said step of calculating the x coordinate centroid location comprises rejecting the contribution of the pixels at each incremental position of said first window unless said sum of the numerical values of the pixels exceeds a preselected screening value; and said step of calculating the y coordinate centroid location comprises rejecting the contribution of the pixels at each incremental position of said second window unless said sum of the numerical values of the pixels exceeds a preselected screening value. 8. The method of claim 6, wherein:
said step of calculating the x coordinate centroid location comprises computing the centroid computing the centroid in the x coordinate direction according to the formula ##EQU11## where x _{c} is the x coordinate of the intensity centroid, i is the range of x coordinate locations of the window that is parallel to the y coordinate direction, and the condition {i} indicates that at each coordinate i of the window that is parallel to the y coordinate, the contribution of the numerical values of the pixels in the window are disregarded unless the sum of the numerical values exceeds a preselected screening value; andsaid step of calculating the y coordinate centroid location comprises computing the centroid in the y coordinate direction according to the formula ##EQU12## where y _{c} is the y coordinate of the intensity centroid, j is the range of y coordinate locations of the window that is parallel to the x coordinate direction, and the condition {j} indicates that at each coordinate j of the window that is parallel to the x coordinate, the contribution of the numerical values of the pixels in the window are disregarded unless the sum of the numerical values exceeds a preselected screening value.9. A method of locating the center of a crosshair register mark having first and second mutually perpendicular bars, said method comprising the steps of:
recording a digital picture of a region which contains a crosshair register mark having first and second mutually perpendicular bars; assigning to each pixel in said region a numerical value based on the pixel intensity; erecting first and second mutually perpendicular weighting windows oriented substantially parallel to the respective first and second bars systematically scanning each window incrementally in a direction perpendicular to the window over pixels which include the pixels containing the corresponding bar; recording numerical values corresponding to the intensities of the pixels at each incremental position of each window; and calculating for each window a weighted mean intensity centroid location corresponding to the location of the corresponding bar, whereby the coordinates of the center of the mark are determined by the centroid location coordinates. 10. The method of claim 9, wherein each window has a width of two pixels.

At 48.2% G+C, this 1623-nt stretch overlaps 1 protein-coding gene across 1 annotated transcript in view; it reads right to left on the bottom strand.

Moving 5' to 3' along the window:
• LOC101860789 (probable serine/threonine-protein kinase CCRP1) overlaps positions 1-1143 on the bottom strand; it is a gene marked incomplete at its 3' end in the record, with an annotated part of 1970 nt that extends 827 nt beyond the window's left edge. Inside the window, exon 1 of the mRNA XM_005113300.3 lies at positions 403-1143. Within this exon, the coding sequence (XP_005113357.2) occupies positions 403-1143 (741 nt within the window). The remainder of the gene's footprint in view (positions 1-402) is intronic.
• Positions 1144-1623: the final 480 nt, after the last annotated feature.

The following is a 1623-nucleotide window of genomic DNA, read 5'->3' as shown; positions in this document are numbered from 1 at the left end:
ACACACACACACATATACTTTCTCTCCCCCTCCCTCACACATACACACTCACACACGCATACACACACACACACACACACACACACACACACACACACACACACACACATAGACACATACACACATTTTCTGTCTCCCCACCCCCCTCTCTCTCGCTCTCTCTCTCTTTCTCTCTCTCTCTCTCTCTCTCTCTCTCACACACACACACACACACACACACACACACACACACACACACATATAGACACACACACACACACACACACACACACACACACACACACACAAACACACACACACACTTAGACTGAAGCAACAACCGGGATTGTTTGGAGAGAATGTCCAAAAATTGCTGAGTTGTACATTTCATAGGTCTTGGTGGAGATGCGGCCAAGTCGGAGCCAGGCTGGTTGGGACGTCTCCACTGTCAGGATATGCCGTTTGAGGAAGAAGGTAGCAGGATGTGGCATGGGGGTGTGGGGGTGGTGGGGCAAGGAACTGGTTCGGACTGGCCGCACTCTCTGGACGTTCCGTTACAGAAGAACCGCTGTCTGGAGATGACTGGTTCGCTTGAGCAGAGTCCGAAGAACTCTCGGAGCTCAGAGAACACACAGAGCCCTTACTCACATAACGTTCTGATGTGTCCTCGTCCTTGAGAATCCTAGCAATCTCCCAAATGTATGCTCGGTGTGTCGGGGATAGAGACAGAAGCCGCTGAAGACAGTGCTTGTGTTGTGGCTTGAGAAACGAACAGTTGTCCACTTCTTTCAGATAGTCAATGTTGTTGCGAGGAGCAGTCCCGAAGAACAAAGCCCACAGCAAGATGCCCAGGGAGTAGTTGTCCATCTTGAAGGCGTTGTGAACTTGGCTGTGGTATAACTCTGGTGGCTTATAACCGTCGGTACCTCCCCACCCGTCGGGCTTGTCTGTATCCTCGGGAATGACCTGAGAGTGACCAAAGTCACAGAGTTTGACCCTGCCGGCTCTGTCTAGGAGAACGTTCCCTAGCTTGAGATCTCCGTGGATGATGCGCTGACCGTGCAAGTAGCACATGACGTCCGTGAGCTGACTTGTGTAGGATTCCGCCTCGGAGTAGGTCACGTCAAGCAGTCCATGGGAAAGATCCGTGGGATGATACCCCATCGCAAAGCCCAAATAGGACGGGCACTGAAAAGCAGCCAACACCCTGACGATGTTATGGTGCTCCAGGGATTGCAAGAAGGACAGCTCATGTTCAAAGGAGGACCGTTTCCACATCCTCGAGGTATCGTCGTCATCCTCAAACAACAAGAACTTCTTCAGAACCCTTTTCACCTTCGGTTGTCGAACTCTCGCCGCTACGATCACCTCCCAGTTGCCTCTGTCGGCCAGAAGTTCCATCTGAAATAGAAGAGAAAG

11. The method of claim 9, wherein said calculating step comprises rejecting the contribution to said weighted mean intensity centroid of the pixels at each incremental position of each window unless the sum of the numerical values of the pixels exceeds a preselected screening value effective to screen out the contribution of extraneous noise.
12. The method of claim 9, wherein said calculating step comprises:
erecting an x,y coordinate system having x and y axes parallel to the bars; computing the centroid in the x coordinate direction according to the formula ##EQU13## where x _{c} is the x coordinate of the intensity centroid, i is the range of x coordinate locations of the first window, and the condition {i} indicates that at each coordinate i of the first window, the contribution of the numerical values of the pixels in the first window are disregarded unless the sum of the numerical values exceeds a preselected screening value; andcomputing the centroid in the y coordinate direction according to the formula ##EQU14## where y _{c} is the y coordinate of the intensity centroid, j is the range of y coordinate locations of the second window, and the condition {j} indicates that at each coordinate j of the second window, the contribution of the numerical values of the pixels in the second window are disregarded unless the sum of the numerical values exceeds a preselected screening value.13. An apparatus for registering a pair of objects each having a border region presenting spaced apart first and second register marks alignable to effect registration of the objects and each including a pair of mutually perpendicular bars, said apparatus comprising:
means for recording a digital picture of each register mark on each object; means for assigning to each pixel in each digital picture a numerical value representative of the pixel intensity; means for scanning each picture systematically to record the coordinate location of each pixel and the numerical value of each pixel; and means for calculating the intensity centroid location of each picture using the pixel locations and numerical values, thereby locating the center of each register mark to determine the translation movement necessary to align the corresponding register mark centers. 14. Apparatus as set forth in claim 13, wherein said scanning means comprises: